glacierstudy2

Cracking up: Glacier calving controlled by water temperatures – yes, there was legit scientific doubt about it

Read Time:1 Minute, 37 Second

Warmer water melts ice faster. It might not seem like a team of geniuses would be needed to determine that, but when it comes to glaciers there were some uncertainties.

A study of tidewater glaciers in Svalbard has found the water temperatures in the fjords  control the rate of calving. While several recent studies have suggested that seemingly obviously conclusion is probable, there was – believe it or not – no direct proof.

“We now understand for the first time what controls iceberg calving rates in Svalbard,” said Adrian Luckman, a professor at Swansea University and The University Centre in Svalbard who was the lead author of the paper, in a prepared statement. “We anticipate that deep fjord water temperatures also control ice discharge in many other Arctic glacier settings.”

The six lead participants studied three different glaciers with highly different behaviors and melt rates during the warm-weather months of 2013 and 2014: Kronebreen in Kongsfjorden, Tunabreen in Tempelfjorden and Aavatsmarkbreen in Forlandsundet.

Kronebreen, for example, has a winter melt speed of about two meters a day, but that doubles during the summer, which has been attributed to other factors potentially affecting calving such as warmer air temperatures and periods of high rainfall, according to the study.

“Despite their diverse dynamic behaviors and fjord settings, the magnitudes of these (calving) rates are notably comparable, and their seasonal patterns very similar,” the study notes. “Rates for all three glaciers peak in September and October, and continue at a high level well after air temperature has fallen consistently below 0°C.”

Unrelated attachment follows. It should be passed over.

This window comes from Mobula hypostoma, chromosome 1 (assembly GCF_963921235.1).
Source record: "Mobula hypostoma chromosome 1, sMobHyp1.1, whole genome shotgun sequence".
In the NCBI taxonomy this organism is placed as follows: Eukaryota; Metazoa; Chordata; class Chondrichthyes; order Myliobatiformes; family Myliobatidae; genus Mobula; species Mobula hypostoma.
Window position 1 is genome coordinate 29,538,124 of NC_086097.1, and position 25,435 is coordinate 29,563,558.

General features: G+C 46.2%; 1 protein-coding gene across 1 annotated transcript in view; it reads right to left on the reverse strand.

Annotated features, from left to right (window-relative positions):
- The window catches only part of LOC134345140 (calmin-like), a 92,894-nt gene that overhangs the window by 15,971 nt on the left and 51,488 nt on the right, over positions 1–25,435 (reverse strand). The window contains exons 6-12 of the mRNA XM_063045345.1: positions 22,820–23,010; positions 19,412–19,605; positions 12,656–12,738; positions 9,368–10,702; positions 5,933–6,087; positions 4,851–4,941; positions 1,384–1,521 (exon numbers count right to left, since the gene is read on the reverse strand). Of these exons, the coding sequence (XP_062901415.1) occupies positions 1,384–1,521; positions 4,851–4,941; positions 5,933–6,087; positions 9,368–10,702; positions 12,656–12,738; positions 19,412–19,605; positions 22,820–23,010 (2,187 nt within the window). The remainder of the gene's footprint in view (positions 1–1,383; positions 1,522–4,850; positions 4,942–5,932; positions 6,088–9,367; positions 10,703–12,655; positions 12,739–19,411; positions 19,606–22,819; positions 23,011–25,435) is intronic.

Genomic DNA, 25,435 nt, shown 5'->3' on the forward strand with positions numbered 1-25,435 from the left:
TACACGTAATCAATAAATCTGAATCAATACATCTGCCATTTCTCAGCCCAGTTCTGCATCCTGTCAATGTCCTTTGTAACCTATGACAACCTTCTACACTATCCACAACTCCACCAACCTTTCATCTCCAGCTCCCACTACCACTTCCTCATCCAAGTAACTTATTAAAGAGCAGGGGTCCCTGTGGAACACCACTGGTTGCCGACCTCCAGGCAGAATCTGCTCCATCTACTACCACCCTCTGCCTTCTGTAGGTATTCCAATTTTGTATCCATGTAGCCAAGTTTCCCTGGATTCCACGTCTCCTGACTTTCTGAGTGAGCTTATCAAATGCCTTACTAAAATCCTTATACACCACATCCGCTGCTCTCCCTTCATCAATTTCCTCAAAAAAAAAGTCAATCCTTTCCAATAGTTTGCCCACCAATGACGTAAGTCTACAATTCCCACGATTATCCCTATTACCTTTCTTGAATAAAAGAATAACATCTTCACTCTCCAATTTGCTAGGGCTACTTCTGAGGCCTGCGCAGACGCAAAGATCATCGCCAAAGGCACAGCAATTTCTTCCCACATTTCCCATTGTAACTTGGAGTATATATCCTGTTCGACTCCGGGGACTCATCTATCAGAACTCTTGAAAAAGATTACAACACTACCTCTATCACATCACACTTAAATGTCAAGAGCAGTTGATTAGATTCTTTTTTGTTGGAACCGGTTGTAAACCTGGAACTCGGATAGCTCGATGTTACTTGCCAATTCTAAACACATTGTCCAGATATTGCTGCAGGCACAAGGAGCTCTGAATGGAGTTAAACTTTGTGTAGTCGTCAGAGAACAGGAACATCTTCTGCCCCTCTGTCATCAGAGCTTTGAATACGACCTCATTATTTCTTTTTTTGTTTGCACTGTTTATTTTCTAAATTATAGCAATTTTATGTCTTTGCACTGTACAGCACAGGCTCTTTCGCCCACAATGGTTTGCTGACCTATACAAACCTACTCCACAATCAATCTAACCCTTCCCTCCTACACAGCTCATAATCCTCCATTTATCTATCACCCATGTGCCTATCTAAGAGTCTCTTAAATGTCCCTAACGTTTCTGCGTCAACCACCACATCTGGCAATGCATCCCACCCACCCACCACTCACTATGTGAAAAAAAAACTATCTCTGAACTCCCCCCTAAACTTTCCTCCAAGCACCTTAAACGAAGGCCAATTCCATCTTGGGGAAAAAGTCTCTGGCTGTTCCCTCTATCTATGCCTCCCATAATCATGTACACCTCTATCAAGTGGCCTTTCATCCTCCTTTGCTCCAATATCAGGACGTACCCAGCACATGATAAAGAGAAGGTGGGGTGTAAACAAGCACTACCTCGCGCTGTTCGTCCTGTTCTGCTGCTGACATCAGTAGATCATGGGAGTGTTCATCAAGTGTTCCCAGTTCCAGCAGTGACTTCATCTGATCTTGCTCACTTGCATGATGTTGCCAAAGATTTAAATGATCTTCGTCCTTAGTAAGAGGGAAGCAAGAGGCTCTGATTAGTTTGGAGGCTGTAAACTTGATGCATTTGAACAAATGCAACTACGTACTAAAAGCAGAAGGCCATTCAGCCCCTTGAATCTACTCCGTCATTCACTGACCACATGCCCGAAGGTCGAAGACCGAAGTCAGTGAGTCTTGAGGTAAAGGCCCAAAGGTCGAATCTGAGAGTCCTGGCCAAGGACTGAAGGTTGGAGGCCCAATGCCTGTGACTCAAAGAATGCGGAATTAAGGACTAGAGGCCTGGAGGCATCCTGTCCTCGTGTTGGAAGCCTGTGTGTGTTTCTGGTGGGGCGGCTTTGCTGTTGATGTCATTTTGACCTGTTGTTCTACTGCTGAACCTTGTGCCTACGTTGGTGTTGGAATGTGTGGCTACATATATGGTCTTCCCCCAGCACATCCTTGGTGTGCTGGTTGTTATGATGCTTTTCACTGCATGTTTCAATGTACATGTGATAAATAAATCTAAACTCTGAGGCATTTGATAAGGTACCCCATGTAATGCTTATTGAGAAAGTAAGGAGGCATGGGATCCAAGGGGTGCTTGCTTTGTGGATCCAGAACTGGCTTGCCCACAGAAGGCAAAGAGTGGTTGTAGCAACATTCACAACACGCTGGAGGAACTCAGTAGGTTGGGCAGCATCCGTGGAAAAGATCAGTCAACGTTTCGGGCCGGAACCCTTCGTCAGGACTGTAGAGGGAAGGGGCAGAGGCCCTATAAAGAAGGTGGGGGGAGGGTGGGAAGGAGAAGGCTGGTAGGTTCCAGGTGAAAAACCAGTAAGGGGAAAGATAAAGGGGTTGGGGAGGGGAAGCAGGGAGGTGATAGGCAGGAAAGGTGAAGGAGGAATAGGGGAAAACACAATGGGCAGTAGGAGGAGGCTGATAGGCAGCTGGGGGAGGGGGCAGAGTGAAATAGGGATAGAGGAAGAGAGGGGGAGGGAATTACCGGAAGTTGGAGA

Finlo Cottier, a researcher at Scottish Association for Marine Science, said in a statement the results “resolve the debate over the competing influences of ocean versus air temperature on glacial calving.”

The study is part of the CRIOS project (Calving Rates and Impact on Sea Level), which consists of multiple projects between 2012 and 2016. It is funded by the ConocoPhillips/Lundin Northern Area Program.

About Post Author

Mark Sabbatini

I'm a professional transient living on a tiny Norwegian island next door to the North Pole, where once a week (or thereabouts) I pollute our extreme and pristine environment with paper fishwrappers decorated with seemingly random letters that would cause a thousand monkeys with a thousand typewriters to die of humiliation. Such is the wisdom one acquires after more than 25 years in the world's second-least-respected occupation, much of it roaming the seven continents in search of jazz, unrecognizable street food and escorts I f****d with by insisting they give me the platonic tours of their cities promised in their ads. But it turns out this tiny group of islands known as Svalbard is my True Love and, generous contributions from you willing, I'll keep littering until they dig my body out when my climate-change-deformed apartment collapses or they exile my penniless ass because I'm not even worthy of washing your dirty dishes.
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